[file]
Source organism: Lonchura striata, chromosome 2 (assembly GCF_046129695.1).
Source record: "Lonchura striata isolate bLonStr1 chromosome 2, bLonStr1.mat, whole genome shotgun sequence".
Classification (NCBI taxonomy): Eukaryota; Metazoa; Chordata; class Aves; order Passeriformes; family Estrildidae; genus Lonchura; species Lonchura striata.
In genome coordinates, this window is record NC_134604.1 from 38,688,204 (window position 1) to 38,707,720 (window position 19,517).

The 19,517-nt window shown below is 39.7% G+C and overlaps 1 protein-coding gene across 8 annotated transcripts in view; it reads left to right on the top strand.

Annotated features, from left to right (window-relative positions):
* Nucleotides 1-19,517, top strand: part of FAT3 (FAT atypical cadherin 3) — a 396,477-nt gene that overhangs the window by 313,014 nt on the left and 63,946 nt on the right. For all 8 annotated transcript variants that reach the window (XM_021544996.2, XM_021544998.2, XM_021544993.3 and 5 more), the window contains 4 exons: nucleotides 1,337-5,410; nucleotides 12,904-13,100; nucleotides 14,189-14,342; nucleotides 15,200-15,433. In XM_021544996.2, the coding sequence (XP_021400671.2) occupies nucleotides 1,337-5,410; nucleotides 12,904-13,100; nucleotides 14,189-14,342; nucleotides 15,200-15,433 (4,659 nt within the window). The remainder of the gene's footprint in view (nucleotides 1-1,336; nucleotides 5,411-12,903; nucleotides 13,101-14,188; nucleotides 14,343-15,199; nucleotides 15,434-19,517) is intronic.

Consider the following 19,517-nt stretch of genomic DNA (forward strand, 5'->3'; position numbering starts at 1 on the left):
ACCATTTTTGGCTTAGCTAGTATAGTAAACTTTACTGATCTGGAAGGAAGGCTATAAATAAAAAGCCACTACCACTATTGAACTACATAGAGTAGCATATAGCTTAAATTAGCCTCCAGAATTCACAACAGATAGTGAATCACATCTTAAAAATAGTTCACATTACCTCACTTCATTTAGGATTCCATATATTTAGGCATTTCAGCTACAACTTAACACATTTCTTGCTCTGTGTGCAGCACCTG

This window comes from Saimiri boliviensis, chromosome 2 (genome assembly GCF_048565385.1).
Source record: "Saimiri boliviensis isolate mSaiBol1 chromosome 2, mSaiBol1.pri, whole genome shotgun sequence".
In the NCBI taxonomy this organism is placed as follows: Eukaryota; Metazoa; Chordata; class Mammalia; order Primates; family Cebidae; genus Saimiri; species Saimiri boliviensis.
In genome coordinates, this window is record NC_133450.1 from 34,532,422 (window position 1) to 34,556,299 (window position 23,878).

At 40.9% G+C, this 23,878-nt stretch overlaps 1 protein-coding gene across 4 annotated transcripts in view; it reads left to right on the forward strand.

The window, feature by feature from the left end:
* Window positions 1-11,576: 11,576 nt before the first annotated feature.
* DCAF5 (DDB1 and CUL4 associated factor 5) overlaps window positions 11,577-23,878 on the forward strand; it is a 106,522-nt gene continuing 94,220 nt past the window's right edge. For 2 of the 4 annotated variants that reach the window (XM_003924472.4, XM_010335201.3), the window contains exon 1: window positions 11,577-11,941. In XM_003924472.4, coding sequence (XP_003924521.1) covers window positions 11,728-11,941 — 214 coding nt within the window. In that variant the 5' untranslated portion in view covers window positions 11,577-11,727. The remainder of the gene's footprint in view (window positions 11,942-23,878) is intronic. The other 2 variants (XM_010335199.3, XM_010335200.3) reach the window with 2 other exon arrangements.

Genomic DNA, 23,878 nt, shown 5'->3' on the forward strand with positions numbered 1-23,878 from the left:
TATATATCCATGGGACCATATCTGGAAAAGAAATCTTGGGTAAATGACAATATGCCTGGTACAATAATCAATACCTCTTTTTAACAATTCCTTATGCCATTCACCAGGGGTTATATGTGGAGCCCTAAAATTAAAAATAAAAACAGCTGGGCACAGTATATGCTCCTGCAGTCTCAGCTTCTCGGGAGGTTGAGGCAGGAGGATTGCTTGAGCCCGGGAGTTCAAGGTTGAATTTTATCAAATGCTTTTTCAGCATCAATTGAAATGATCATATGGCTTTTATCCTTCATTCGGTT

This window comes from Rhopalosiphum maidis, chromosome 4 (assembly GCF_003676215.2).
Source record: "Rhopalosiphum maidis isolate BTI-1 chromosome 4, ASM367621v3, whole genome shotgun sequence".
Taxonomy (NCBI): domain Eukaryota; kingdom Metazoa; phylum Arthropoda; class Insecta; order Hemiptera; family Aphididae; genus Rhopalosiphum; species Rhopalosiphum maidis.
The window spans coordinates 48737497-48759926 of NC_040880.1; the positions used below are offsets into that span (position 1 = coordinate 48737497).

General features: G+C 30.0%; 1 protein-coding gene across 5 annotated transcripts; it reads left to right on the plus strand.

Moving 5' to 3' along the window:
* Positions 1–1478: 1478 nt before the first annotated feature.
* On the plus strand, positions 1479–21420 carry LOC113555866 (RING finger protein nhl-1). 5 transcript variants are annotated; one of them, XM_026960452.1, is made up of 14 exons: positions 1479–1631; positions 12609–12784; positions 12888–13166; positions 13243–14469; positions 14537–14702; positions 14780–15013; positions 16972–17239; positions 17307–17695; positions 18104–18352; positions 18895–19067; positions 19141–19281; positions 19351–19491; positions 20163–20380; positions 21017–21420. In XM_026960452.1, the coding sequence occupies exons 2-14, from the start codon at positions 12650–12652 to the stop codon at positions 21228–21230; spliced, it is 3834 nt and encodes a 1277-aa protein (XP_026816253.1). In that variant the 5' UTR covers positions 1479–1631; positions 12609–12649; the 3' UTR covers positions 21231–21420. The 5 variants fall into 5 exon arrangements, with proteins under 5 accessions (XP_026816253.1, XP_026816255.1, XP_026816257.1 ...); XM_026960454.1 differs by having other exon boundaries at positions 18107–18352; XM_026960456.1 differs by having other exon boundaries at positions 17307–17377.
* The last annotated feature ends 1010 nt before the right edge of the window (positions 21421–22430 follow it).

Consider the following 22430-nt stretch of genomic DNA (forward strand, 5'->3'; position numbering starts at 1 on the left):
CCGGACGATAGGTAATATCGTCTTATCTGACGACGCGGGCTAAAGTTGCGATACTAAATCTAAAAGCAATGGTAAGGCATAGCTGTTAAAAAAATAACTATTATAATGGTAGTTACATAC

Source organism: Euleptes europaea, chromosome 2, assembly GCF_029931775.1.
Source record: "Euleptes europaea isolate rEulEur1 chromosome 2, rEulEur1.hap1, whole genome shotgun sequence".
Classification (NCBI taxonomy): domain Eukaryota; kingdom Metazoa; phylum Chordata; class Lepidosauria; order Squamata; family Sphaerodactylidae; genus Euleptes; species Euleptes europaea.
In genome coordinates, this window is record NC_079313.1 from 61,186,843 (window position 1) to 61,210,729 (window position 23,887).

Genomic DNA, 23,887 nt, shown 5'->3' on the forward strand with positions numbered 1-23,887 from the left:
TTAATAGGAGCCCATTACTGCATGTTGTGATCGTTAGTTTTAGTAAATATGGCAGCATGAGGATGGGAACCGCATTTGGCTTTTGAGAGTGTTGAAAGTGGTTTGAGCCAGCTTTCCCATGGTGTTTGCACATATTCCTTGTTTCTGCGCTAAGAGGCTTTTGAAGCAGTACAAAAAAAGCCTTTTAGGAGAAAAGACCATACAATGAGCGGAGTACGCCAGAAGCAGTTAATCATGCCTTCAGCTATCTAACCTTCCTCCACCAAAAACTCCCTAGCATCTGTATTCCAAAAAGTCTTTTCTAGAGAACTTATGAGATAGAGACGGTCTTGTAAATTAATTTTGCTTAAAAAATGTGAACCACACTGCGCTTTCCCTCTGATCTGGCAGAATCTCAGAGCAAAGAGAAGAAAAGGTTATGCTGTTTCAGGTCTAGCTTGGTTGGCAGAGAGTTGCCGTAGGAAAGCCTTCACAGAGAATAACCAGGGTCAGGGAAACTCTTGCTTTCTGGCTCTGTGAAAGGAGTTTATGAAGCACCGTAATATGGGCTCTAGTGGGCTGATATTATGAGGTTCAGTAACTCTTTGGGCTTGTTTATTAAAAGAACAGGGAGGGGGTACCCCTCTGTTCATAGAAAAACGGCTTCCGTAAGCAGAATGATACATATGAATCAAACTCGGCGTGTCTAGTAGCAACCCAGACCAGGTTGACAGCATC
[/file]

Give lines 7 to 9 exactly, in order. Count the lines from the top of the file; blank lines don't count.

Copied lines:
* Nucleotides 1-19,517, top strand: part of FAT3 (FAT atypical cadherin 3) — a 396,477-nt gene that overhangs the window by 313,014 nt on the left and 63,946 nt on the right. For all 8 annotated transcript variants that reach the window (XM_021544996.2, XM_021544998.2, XM_021544993.3 and 5 more), the window contains 4 exons: nucleotides 1,337-5,410; nucleotides 12,904-13,100; nucleotides 14,189-14,342; nucleotides 15,200-15,433. In XM_021544996.2, the coding sequence (XP_021400671.2) occupies nucleotides 1,337-5,410; nucleotides 12,904-13,100; nucleotides 14,189-14,342; nucleotides 15,200-15,433 (4,659 nt within the window). The remainder of the gene's footprint in view (nucleotides 1-1,336; nucleotides 5,411-12,903; nucleotides 13,101-14,188; nucleotides 14,343-15,199; nucleotides 15,434-19,517) is intronic.

Consider the following 19,517-nt stretch of genomic DNA (forward strand, 5'->3'; position numbering starts at 1 on the left):
ACCATTTTTGGCTTAGCTAGTATAGTAAACTTTACTGATCTGGAAGGAAGGCTATAAATAAAAAGCCACTACCACTATTGAACTACATAGAGTAGCATATAGCTTAAATTAGCCTCCAGAATTCACAACAGATAGTGAATCACATCTTAAAAATAGTTCACATTACCTCACTTCATTTAGGATTCCATATATTTAGGCATTTCAGCTACAACTTAACACATTTCTTGCTCTGTGTGCAGCACCTG